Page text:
Terminal Creation
By Blayne Scott (Ernie)


>Frame building and Monitor installation:
>The Faceplate bevel and General face plate cutting:
>Keypad Design:
>Putting on the Faceplate:
Software Info:

Section Images:


UESCTerm 802.11 (remote override) 08.25.2337

What I used:

- 13" AppleColor High-Resolution RGB Monitor (Outer Casing Removed)
- Apple LC 457
- AppleDesign Keyboard (Has the Pageup Pgdown and Keypad keys)
- " Wood
- 1/2" sheets of wood
- Nails, screws, etc.
- 1 2" thick sheet of Styrofoam sm (blue insulation foam, available at any hardware store)
- 1 Latex Based (Styrofoam safe) latex spray foam
- 1 Strong Bonding Glue (any kind that states will work on Styrofoam and plastics)
- 1 can of Black Latex Based Spray paint (that's Styrofoam/plastics safe)
- 1 container of Metallic Acrylic Paint
- Brushes, etc suitable for painting (duh!)
- Very Sharp Exacto-knife
- A Plaster Trowel for Shaping the latex Spray foam

Initial design of this Computer Terminal began with a photoshopped, high resolution image template, courtesy of Jay Faircloth (Anaphiel)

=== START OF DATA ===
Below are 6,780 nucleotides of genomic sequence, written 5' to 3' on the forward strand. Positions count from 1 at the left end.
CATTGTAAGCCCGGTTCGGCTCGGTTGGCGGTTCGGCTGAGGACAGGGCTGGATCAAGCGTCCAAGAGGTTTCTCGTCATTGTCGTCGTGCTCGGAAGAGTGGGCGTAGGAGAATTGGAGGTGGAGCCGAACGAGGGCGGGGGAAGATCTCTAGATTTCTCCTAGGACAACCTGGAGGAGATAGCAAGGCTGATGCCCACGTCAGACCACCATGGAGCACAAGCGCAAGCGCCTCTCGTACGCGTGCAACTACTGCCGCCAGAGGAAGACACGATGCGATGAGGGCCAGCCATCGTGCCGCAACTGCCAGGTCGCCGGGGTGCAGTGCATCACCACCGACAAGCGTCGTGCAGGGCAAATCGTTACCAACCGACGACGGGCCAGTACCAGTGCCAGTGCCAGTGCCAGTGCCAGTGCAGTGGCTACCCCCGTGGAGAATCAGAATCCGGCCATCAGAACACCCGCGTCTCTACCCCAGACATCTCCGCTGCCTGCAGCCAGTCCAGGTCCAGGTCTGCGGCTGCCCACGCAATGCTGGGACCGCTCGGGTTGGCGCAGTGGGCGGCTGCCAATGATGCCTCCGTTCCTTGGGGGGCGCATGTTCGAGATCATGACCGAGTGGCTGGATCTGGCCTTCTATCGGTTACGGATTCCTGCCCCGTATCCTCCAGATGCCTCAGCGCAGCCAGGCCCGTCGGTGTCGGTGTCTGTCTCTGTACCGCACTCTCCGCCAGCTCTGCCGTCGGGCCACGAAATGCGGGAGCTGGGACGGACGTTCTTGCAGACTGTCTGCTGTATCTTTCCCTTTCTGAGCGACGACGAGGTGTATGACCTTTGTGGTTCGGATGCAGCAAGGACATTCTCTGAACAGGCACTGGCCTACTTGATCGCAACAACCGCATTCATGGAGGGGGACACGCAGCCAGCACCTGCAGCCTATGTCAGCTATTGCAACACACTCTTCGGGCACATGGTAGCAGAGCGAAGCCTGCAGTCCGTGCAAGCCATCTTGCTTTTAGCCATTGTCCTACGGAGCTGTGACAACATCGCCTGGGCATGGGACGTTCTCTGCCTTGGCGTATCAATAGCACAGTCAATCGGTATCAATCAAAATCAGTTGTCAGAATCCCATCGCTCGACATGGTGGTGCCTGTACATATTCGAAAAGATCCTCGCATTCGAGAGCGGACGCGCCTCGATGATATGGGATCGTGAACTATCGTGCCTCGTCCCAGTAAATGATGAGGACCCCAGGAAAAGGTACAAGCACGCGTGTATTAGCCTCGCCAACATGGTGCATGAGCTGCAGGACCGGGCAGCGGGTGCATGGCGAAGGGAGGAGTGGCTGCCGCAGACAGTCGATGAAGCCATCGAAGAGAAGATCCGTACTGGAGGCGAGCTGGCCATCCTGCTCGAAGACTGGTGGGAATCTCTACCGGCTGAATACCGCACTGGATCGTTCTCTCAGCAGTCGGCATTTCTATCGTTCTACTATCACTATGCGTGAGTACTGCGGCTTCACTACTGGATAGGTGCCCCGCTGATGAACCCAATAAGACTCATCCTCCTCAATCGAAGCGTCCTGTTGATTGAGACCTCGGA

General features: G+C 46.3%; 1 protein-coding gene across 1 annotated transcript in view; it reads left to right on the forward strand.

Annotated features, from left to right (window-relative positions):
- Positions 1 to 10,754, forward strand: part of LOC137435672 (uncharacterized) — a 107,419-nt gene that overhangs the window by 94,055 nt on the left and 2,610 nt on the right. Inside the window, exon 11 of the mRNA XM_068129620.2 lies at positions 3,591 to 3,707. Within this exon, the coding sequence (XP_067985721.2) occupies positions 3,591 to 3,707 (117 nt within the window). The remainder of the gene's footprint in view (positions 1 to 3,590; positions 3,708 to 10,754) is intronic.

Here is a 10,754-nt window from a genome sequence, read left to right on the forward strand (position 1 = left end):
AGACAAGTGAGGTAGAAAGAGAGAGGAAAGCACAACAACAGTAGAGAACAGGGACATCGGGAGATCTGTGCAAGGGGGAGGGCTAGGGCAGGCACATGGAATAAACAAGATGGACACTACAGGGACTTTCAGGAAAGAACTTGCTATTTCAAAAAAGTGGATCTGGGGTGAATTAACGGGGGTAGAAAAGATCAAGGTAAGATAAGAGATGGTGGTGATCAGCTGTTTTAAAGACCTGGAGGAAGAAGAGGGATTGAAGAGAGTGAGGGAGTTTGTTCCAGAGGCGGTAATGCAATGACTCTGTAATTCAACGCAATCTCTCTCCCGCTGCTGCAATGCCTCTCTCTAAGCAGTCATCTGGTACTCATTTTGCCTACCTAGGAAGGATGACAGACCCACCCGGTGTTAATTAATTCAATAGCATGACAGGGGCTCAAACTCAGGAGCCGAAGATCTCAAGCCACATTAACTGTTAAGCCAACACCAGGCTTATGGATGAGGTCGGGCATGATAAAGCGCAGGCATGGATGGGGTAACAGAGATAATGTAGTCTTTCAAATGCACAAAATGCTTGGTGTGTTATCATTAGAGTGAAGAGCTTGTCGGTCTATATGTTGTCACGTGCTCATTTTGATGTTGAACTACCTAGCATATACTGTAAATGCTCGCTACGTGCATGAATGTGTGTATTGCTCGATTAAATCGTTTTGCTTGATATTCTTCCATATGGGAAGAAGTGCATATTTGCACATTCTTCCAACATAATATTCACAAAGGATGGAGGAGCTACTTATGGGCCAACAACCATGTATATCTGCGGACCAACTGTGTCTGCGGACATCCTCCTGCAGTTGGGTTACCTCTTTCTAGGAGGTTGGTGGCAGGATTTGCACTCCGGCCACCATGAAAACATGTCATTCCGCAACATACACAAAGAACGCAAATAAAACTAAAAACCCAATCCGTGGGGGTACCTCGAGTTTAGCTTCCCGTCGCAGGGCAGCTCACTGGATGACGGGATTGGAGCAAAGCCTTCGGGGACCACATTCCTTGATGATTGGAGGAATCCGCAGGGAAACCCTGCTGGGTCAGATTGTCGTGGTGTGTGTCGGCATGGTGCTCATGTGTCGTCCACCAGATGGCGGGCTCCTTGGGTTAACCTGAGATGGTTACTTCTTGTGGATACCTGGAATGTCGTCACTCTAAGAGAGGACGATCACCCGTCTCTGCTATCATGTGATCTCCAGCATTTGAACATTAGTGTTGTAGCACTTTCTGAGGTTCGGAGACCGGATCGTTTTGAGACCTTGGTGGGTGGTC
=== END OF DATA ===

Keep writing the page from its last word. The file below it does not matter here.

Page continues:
After Measuring both the dimensions of the Marathon Terminal image I printed out, I found that the relative size of the Terminal depended on the size of the monitor used. If I had used a 15" monitor, the Terminal would be proportionately bigger.

I measured the diagrams monitor size from corner to corner and side to side. The same was done for my 13" Monitor.
Since I know both values, I use ratios x:y
The decimal value difference can by multiplied against any unknown values (solve for x) to find out approximate values. Its really the first use of ratios I've had since grade 5. :)

By using this method, I applied it to the rest of the terminal (to determine the correct size of the faceplate itself, as well as the size of the Keypad, etc). Also, eyeballing it also works.

Using a very large ruler, I drew measured lines across the surface of the Blue Styrofoam sm (there still visible in the near-finished images). Then, I cut the 28 1/2" wide x 15 1/2" tall rectangle from the larger piece of foam.
It should be common sense, but cutting the foam slightly larger than needed is a good thing to do in case you need to make allowances in size.

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